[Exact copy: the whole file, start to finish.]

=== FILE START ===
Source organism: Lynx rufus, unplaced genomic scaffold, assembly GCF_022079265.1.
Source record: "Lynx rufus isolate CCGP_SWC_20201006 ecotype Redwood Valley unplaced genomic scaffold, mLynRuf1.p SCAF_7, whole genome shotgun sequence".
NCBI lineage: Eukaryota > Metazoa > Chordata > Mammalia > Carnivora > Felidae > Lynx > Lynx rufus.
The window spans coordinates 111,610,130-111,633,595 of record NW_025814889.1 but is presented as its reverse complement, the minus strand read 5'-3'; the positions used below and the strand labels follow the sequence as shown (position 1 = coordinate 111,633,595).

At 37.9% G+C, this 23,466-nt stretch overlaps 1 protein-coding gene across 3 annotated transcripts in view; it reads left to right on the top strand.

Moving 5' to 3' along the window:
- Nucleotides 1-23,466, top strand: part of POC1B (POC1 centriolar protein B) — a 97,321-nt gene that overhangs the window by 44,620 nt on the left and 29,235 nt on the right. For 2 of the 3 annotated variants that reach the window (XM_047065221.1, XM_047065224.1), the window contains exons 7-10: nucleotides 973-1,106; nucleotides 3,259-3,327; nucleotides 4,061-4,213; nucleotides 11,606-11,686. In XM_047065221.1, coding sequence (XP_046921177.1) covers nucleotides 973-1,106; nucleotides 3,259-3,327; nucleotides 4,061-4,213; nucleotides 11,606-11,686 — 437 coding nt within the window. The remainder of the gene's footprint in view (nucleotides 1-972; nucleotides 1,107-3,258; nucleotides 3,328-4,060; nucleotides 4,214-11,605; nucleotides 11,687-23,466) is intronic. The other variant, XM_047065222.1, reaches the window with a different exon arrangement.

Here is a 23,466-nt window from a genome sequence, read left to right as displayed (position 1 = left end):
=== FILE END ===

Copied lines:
Source organism: Lynx rufus, unplaced genomic scaffold, assembly GCF_022079265.1.
Source record: "Lynx rufus isolate CCGP_SWC_20201006 ecotype Redwood Valley unplaced genomic scaffold, mLynRuf1.p SCAF_7, whole genome shotgun sequence".
NCBI lineage: Eukaryota > Metazoa > Chordata > Mammalia > Carnivora > Felidae > Lynx > Lynx rufus.
The window spans coordinates 111,610,130-111,633,595 of record NW_025814889.1 but is presented as its reverse complement, the minus strand read 5'-3'; the positions used below and the strand labels follow the sequence as shown (position 1 = coordinate 111,633,595).

At 37.9% G+C, this 23,466-nt stretch overlaps 1 protein-coding gene across 3 annotated transcripts in view; it reads left to right on the top strand.

Moving 5' to 3' along the window:
- Nucleotides 1-23,466, top strand: part of POC1B (POC1 centriolar protein B) — a 97,321-nt gene that overhangs the window by 44,620 nt on the left and 29,235 nt on the right. For 2 of the 3 annotated variants that reach the window (XM_047065221.1, XM_047065224.1), the window contains exons 7-10: nucleotides 973-1,106; nucleotides 3,259-3,327; nucleotides 4,061-4,213; nucleotides 11,606-11,686. In XM_047065221.1, coding sequence (XP_046921177.1) covers nucleotides 973-1,106; nucleotides 3,259-3,327; nucleotides 4,061-4,213; nucleotides 11,606-11,686 — 437 coding nt within the window. The remainder of the gene's footprint in view (nucleotides 1-972; nucleotides 1,107-3,258; nucleotides 3,328-4,060; nucleotides 4,214-11,605; nucleotides 11,687-23,466) is intronic. The other variant, XM_047065222.1, reaches the window with a different exon arrangement.

Here is a 23,466-nt window from a genome sequence, read left to right as displayed (position 1 = left end):